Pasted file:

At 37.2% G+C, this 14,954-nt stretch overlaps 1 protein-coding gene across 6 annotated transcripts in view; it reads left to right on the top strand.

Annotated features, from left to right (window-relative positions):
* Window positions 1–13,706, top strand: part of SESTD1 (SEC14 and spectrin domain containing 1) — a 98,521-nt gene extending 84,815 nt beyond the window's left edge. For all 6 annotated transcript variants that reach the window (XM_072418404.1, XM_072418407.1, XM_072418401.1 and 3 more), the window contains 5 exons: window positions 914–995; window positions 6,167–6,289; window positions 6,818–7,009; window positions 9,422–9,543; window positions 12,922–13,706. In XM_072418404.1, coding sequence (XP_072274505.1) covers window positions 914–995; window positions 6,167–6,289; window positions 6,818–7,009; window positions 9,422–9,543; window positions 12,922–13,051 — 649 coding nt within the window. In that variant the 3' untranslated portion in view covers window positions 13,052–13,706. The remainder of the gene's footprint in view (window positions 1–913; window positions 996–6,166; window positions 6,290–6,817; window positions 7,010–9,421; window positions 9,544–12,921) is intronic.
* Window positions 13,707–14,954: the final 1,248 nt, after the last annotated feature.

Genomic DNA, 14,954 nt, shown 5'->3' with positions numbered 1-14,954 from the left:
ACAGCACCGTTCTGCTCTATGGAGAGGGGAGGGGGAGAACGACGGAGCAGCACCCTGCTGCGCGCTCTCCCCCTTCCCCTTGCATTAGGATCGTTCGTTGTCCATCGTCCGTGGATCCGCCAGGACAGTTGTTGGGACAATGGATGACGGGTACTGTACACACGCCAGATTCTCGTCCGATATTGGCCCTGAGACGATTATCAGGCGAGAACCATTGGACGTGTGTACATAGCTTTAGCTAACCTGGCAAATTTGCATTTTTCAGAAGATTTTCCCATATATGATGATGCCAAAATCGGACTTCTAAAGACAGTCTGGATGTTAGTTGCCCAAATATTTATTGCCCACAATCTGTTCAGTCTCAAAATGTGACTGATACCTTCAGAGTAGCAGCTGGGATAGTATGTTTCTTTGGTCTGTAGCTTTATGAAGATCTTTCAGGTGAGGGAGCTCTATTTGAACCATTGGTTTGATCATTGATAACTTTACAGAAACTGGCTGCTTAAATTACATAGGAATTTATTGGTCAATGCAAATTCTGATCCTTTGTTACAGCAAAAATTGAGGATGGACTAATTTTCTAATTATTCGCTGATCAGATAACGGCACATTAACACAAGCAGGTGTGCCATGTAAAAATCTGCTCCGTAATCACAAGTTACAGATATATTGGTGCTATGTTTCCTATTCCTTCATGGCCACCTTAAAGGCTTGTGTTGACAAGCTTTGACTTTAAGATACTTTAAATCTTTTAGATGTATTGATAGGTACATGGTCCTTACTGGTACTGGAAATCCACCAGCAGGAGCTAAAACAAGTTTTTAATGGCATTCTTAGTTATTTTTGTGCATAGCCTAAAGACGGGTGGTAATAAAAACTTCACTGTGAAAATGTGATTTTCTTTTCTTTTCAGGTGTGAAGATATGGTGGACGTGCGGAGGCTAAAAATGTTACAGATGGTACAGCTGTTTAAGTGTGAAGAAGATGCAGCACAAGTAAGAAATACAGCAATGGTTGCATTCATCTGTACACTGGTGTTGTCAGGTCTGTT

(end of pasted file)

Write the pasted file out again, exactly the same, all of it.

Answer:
At 37.2% G+C, this 14,954-nt stretch overlaps 1 protein-coding gene across 6 annotated transcripts in view; it reads left to right on the top strand.

Annotated features, from left to right (window-relative positions):
* Window positions 1–13,706, top strand: part of SESTD1 (SEC14 and spectrin domain containing 1) — a 98,521-nt gene extending 84,815 nt beyond the window's left edge. For all 6 annotated transcript variants that reach the window (XM_072418404.1, XM_072418407.1, XM_072418401.1 and 3 more), the window contains 5 exons: window positions 914–995; window positions 6,167–6,289; window positions 6,818–7,009; window positions 9,422–9,543; window positions 12,922–13,706. In XM_072418404.1, coding sequence (XP_072274505.1) covers window positions 914–995; window positions 6,167–6,289; window positions 6,818–7,009; window positions 9,422–9,543; window positions 12,922–13,051 — 649 coding nt within the window. In that variant the 3' untranslated portion in view covers window positions 13,052–13,706. The remainder of the gene's footprint in view (window positions 1–913; window positions 996–6,166; window positions 6,290–6,817; window positions 7,010–9,421; window positions 9,544–12,921) is intronic.
* Window positions 13,707–14,954: the final 1,248 nt, after the last annotated feature.

Genomic DNA, 14,954 nt, shown 5'->3' with positions numbered 1-14,954 from the left:
ACAGCACCGTTCTGCTCTATGGAGAGGGGAGGGGGAGAACGACGGAGCAGCACCCTGCTGCGCGCTCTCCCCCTTCCCCTTGCATTAGGATCGTTCGTTGTCCATCGTCCGTGGATCCGCCAGGACAGTTGTTGGGACAATGGATGACGGGTACTGTACACACGCCAGATTCTCGTCCGATATTGGCCCTGAGACGATTATCAGGCGAGAACCATTGGACGTGTGTACATAGCTTTAGCTAACCTGGCAAATTTGCATTTTTCAGAAGATTTTCCCATATATGATGATGCCAAAATCGGACTTCTAAAGACAGTCTGGATGTTAGTTGCCCAAATATTTATTGCCCACAATCTGTTCAGTCTCAAAATGTGACTGATACCTTCAGAGTAGCAGCTGGGATAGTATGTTTCTTTGGTCTGTAGCTTTATGAAGATCTTTCAGGTGAGGGAGCTCTATTTGAACCATTGGTTTGATCATTGATAACTTTACAGAAACTGGCTGCTTAAATTACATAGGAATTTATTGGTCAATGCAAATTCTGATCCTTTGTTACAGCAAAAATTGAGGATGGACTAATTTTCTAATTATTCGCTGATCAGATAACGGCACATTAACACAAGCAGGTGTGCCATGTAAAAATCTGCTCCGTAATCACAAGTTACAGATATATTGGTGCTATGTTTCCTATTCCTTCATGGCCACCTTAAAGGCTTGTGTTGACAAGCTTTGACTTTAAGATACTTTAAATCTTTTAGATGTATTGATAGGTACATGGTCCTTACTGGTACTGGAAATCCACCAGCAGGAGCTAAAACAAGTTTTTAATGGCATTCTTAGTTATTTTTGTGCATAGCCTAAAGACGGGTGGTAATAAAAACTTCACTGTGAAAATGTGATTTTCTTTTCTTTTCAGGTGTGAAGATATGGTGGACGTGCGGAGGCTAAAAATGTTACAGATGGTACAGCTGTTTAAGTGTGAAGAAGATGCAGCACAAGTAAGAAATACAGCAATGGTTGCATTCATCTGTACACTGGTGTTGTCAGGTCTGTT